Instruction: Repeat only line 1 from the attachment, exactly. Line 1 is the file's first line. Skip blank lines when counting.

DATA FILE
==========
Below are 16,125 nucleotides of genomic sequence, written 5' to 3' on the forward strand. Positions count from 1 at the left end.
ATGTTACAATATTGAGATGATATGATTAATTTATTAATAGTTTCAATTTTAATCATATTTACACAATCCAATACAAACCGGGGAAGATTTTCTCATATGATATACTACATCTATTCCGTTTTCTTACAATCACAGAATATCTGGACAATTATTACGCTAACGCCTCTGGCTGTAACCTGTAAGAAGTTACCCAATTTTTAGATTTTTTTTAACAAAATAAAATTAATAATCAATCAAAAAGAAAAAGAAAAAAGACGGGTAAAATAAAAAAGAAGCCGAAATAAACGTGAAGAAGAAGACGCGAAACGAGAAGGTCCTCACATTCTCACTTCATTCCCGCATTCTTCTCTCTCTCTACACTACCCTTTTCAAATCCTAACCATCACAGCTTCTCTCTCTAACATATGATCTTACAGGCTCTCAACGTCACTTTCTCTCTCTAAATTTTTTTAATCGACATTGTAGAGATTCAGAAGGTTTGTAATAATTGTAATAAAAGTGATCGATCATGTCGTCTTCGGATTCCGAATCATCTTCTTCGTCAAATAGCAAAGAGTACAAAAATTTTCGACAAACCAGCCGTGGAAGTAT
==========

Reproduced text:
Below are 16,125 nucleotides of genomic sequence, written 5' to 3' on the forward strand. Positions count from 1 at the left end.